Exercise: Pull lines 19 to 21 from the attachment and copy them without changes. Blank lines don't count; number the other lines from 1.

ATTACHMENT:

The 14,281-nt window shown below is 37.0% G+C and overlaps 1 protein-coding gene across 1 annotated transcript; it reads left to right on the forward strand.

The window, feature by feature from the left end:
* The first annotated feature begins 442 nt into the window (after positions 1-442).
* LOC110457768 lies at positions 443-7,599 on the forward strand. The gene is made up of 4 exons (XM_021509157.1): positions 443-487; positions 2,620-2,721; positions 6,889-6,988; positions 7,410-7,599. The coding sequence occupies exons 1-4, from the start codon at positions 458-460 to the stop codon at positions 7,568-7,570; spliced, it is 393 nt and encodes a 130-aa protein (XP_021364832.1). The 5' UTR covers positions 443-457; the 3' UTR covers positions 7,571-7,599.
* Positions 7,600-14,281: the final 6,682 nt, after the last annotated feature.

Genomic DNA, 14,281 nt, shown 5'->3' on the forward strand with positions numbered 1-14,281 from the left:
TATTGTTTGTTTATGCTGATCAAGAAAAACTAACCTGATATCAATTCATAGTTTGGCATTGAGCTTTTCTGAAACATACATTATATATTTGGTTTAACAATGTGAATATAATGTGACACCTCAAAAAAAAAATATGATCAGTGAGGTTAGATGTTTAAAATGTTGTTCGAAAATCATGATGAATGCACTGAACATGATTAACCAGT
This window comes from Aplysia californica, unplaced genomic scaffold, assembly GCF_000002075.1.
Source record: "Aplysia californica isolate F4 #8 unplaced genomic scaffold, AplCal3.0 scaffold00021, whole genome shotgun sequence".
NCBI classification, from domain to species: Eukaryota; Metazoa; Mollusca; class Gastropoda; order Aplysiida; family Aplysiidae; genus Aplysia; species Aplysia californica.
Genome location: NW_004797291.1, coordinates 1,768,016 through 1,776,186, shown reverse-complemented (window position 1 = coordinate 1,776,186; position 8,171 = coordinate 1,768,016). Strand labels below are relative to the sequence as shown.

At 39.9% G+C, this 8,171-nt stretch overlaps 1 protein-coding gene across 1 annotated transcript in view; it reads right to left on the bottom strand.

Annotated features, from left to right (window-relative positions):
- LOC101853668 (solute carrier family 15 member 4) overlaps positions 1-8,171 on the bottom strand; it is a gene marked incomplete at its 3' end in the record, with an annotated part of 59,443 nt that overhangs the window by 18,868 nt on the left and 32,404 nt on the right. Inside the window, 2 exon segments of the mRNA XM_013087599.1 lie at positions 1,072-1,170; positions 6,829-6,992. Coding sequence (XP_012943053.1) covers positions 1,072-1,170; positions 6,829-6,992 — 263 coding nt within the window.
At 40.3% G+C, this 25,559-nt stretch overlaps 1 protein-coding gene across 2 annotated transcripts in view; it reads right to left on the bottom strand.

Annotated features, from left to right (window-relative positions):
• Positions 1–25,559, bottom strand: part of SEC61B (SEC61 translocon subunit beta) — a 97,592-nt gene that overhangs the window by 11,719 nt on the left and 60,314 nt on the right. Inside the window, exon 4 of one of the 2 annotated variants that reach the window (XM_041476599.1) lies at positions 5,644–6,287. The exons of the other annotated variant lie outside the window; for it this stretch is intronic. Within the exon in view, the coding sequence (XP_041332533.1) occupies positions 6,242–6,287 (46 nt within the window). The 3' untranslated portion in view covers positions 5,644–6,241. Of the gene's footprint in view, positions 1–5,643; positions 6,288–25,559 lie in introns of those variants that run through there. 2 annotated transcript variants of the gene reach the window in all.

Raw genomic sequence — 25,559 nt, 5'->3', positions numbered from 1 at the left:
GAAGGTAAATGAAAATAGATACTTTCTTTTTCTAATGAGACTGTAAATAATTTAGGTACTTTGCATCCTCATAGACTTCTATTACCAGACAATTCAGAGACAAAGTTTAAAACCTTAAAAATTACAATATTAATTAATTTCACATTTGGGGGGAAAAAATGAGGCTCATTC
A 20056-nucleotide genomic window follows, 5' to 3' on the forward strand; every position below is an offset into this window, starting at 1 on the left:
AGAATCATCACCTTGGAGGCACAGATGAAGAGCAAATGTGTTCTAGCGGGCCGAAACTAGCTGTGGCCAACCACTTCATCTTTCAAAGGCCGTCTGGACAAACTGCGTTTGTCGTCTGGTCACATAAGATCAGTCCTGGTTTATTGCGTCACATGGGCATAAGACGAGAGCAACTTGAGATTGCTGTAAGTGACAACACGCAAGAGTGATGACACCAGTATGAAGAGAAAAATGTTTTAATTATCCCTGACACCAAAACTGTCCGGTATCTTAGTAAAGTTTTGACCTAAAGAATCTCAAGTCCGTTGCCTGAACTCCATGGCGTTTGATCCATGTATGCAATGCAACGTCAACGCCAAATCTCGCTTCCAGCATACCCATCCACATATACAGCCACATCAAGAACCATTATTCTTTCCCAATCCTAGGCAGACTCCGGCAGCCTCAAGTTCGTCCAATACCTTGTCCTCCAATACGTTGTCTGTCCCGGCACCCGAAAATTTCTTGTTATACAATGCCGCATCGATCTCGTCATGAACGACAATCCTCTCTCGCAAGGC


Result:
GAAGGTAAATGAAAATAGATACTTTCTTTTTCTAATGAGACTGTAAATAATTTAGGTACTTTGCATCCTCATAGACTTCTATTACCAGACAATTCAGAGACAAAGTTTAAAACCTTAAAAATTACAATATTAATTAATTTCACATTTGGGGGGAAAAAATGAGGCTCATTC
A 20056-nucleotide genomic window follows, 5' to 3' on the forward strand; every position below is an offset into this window, starting at 1 on the left:
AGAATCATCACCTTGGAGGCACAGATGAAGAGCAAATGTGTTCTAGCGGGCCGAAACTAGCTGTGGCCAACCACTTCATCTTTCAAAGGCCGTCTGGACAAACTGCGTTTGTCGTCTGGTCACATAAGATCAGTCCTGGTTTATTGCGTCACATGGGCATAAGACGAGAGCAACTTGAGATTGCTGTAAGTGACAACACGCAAGAGTGATGACACCAGTATGAAGAGAAAAATGTTTTAATTATCCCTGACACCAAAACTGTCCGGTATCTTAGTAAAGTTTTGACCTAAAGAATCTCAAGTCCGTTGCCTGAACTCCATGGCGTTTGATCCATGTATGCAATGCAACGTCAACGCCAAATCTCGCTTCCAGCATACCCATCCACATATACAGCCACATCAAGAACCATTATTCTTTCCCAATCCTAGGCAGACTCCGGCAGCCTCAAGTTCGTCCAATACCTTGTCCTCCAATACGTTGTCTGTCCCGGCACCCGAAAATTTCTTGTTATACAATGCCGCATCGATCTCGTCATGAACGACAATCCTCTCTCGCAAGGC